Houston's 10 Best Concerts in June

Who were those masked men?
Who were those masked men?
Photo courtesy of ATO Records

OLD 97'S
House of Blues, June 9
Alt-country statesmen but also one of the most kinetic rock bands Texas has ever seen, in nearly 25 years the Old 97’s are one of the very, very few groups with such longevity to have (arguably) never made a bad record, or indeed even a mediocre one.
At least two of their early albums, Wreck Your Life and Too Far to Care, rank as late-century Lone Star classics; several others, say, power-pop thrill ride Satellite Rides or their panoramic Grand Theater suite of 2010-11, almost meet that lofty standard. Call it a second wind if you must, but after a few years of tending to reissues, their families, Rhett Miller’s intermittent solo career and such, the Dallas lads hit a real groove on 2014’s Most Messed Up and carried that momentum straight into February’s Graveyard Whistling (ATO), which whirls cracks like “Jesus loves you more than I do” around a boiler-stoking train beat steadier than ever. CHRIS GRAY

POLAROID SUMMER
White Oak Music Hall, June 9
True pop-rock acts are few and far between in Houston, but for an expansive city with ever-expanding tastes, there's always room for something new. Polaroid Summer is a fresh local quartet consisting of members from Houston-area groups Lost Element and VerseCity, with a collective discography that promises a polished pop vibe. On their single "The Giant," their sound could easily blend into a playlist with acts like Bastille and Walk The Moon, and it's quite possible that Polaroid Summer could help to fill a void in the local scene currently not being tapped into. If you've been in search of something fresh to enjoy in this notorious Texas heat, Polaroid Summer might be the band to help you do just that. ALYSSA DUPREE

football, etc.
Rudyard's, June 10
So this is how it goes: On June 10, football, etc. will be celebrating the release of their new album, corner, over at Rudyard’s. A few weeks later, they’ll head across the sea for a string of dates that will hit Italy, France, the UK and Germany before bringing their brand of emo-indie to fans across the U.S. Those fans have a lot to be happy about, because corner is a great record, one that will absolutely be in the discussion at the end of the year when it comes to best Houston releases. football, etc. have always been a good band, but even on first listen, corner impresses with how it feels like the band has become even better. The melodies are fantastic and Lindsay Minton's singing just kills the entire time. In a city full of great artists, football, etc. don't always get the shine they should, but corner proves we should all be paying attention. CORY GARCIA

METALLICA
NRG Stadium, June 11
What does Metallica have in common with U2? On the surface, not much. But dig a little deeper and come June 12 you’ll have seen two classic-rock outfits who recently returned to Houston for jam-packed shows at NRG Stadium. Bono, The Edge and crew brought the goods on May 24 during their Joshua Tree tour, and no doubt James Hetfield and the Gods of rock will do the same during their spin through Houston. Metallica certainly isn’t in its prime anymore, but the band is experiencing a career resurgence of sorts with its latest LP, Hardwired...to Self-Destruct. Expect songs from the band’s solid new record, along with classic hits of yesteryear, from one of the biggest bands still going today. CLINT HALE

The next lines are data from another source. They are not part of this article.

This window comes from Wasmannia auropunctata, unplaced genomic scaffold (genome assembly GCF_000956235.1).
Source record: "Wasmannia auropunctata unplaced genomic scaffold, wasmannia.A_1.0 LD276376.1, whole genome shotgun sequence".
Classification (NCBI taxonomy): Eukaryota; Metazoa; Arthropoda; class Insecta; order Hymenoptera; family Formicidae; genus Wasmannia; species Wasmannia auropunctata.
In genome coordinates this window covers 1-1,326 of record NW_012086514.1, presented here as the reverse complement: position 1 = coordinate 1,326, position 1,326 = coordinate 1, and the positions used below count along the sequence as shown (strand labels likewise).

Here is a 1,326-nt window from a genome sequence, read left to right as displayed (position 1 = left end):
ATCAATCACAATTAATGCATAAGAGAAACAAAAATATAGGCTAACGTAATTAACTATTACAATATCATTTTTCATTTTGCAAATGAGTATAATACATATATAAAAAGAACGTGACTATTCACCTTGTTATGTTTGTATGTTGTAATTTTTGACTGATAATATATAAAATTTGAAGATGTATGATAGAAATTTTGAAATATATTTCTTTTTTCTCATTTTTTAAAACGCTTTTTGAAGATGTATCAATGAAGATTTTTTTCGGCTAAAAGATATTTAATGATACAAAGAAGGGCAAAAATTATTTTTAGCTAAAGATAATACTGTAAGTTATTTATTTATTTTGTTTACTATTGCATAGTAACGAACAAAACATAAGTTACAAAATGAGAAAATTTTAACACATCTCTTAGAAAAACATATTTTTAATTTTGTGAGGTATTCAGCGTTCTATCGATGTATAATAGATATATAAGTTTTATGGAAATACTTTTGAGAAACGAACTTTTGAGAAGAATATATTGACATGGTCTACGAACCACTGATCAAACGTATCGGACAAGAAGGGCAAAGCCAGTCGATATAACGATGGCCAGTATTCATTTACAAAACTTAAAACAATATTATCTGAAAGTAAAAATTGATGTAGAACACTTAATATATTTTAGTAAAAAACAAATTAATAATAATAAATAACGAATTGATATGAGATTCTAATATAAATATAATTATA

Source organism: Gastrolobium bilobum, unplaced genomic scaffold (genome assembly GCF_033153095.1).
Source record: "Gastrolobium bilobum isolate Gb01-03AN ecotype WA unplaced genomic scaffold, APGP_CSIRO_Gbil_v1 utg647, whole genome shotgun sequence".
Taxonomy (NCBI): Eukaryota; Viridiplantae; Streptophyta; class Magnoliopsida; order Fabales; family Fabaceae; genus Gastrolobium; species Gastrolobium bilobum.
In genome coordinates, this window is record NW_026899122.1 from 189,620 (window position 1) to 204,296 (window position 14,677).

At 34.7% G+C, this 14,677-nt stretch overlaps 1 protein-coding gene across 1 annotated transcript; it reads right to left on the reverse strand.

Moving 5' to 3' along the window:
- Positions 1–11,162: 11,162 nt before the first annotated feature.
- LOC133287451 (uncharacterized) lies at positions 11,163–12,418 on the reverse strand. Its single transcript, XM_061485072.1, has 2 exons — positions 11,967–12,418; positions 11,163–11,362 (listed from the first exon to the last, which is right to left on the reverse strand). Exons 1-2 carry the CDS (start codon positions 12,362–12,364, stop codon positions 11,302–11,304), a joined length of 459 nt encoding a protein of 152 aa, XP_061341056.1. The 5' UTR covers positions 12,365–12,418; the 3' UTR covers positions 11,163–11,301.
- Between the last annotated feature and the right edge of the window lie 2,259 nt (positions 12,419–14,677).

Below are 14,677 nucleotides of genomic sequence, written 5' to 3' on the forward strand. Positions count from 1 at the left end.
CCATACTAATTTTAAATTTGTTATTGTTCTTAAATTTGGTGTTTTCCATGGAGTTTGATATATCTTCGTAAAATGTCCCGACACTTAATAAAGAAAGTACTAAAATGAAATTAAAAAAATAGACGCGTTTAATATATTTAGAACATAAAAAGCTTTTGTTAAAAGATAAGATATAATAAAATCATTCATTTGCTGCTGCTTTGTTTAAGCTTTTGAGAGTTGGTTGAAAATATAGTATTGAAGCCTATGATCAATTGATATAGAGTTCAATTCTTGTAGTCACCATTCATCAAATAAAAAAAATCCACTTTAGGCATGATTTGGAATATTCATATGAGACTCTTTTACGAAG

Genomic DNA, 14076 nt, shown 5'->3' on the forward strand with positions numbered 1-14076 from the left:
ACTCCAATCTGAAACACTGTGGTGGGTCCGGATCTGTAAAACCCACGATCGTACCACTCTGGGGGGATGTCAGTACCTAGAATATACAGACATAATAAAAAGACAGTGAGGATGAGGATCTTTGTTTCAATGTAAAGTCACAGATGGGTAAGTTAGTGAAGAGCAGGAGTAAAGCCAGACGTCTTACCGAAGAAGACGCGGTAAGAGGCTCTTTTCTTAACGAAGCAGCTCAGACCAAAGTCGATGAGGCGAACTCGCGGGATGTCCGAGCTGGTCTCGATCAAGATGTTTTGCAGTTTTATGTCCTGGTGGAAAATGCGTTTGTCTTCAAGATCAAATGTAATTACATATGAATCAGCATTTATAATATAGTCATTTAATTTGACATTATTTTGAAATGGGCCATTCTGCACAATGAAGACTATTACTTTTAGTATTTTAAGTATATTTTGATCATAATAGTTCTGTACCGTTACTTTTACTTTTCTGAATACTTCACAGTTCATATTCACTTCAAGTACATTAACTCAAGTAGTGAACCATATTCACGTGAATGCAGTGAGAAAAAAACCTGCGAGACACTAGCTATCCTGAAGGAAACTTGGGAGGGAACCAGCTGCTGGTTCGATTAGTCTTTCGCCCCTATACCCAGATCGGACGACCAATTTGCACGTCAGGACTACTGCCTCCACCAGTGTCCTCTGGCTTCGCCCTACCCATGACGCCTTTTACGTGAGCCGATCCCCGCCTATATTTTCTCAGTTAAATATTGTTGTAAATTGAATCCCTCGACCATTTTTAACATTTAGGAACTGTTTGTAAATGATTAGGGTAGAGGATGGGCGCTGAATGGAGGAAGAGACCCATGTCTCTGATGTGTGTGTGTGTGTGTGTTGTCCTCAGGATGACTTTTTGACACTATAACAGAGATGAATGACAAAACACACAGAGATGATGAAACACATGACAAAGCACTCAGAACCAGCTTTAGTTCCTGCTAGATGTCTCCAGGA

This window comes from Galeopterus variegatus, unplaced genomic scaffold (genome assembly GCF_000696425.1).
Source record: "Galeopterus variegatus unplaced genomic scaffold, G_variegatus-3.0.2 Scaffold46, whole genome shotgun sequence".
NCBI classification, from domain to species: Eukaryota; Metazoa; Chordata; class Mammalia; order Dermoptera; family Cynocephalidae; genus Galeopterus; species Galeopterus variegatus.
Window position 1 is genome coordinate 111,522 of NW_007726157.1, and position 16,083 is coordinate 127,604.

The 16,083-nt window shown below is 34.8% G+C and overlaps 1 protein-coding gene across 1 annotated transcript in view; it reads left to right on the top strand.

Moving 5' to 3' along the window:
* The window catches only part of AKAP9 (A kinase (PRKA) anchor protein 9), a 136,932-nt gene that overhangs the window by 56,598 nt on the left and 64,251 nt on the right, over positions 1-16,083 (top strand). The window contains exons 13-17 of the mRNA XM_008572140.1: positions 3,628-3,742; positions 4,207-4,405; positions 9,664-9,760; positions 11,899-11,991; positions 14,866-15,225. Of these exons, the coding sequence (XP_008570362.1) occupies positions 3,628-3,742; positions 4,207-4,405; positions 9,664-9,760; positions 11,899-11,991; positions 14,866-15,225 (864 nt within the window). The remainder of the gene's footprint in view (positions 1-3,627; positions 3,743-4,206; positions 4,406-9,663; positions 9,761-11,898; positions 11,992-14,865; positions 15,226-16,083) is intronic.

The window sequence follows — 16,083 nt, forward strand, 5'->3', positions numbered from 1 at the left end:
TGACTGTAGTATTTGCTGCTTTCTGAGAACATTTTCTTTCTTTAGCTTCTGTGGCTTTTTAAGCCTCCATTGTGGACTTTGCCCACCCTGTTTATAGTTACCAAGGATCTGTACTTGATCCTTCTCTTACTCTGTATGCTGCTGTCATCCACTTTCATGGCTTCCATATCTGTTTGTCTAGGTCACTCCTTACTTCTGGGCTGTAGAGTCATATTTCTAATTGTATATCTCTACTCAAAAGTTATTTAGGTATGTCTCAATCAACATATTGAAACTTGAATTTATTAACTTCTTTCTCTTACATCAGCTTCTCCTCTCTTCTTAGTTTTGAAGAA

MUTOID MAN, HELM'S ALEE
Warehouse Live, June 14
The fact that this band is successful or even exists is a complete fluke. Somewhat of a supergroup, Mutoid Man formed as a side project, officially, with 2013 EP Helium Head, and has been kicking out high-energy, heavy rock tunes ever since. Ben Koller (Killer Be Killed, Converge, All Pigs Must Die) is one of the finest metal drummers in the scene today; front man Stephen Brodsky (Converge, Kid Kilowatt) somehow balances several bands and solo endeavors the way his guitar work dances between serious technicality and explosive riffage; and bassist Nick Cageao, FOH sound engineer at famed Brooklyn metal club St. Vitus, balances the overall sound (excuse the pun). With lyrics that barely make sense and a voice whose serrated edges betray his sunny onstage disposition, Brodsky might be hustling his audience — there’s a solid, melodic vocalist in there pretending to be an angry metalhead. If that’s not enough reason to catch this band, which hasn’t seen a Houston stage since 2015, openers Helm’s Alee are a progressive three-piece from Seattle whose killer sludge-metal tunes feature guitarist/producer Ben Verellen, who has played with such acts as Pelican and These Arms Are Snakes and helped produce Mastodon’s 2006 release Blood Mountain. KRISTY LOYE



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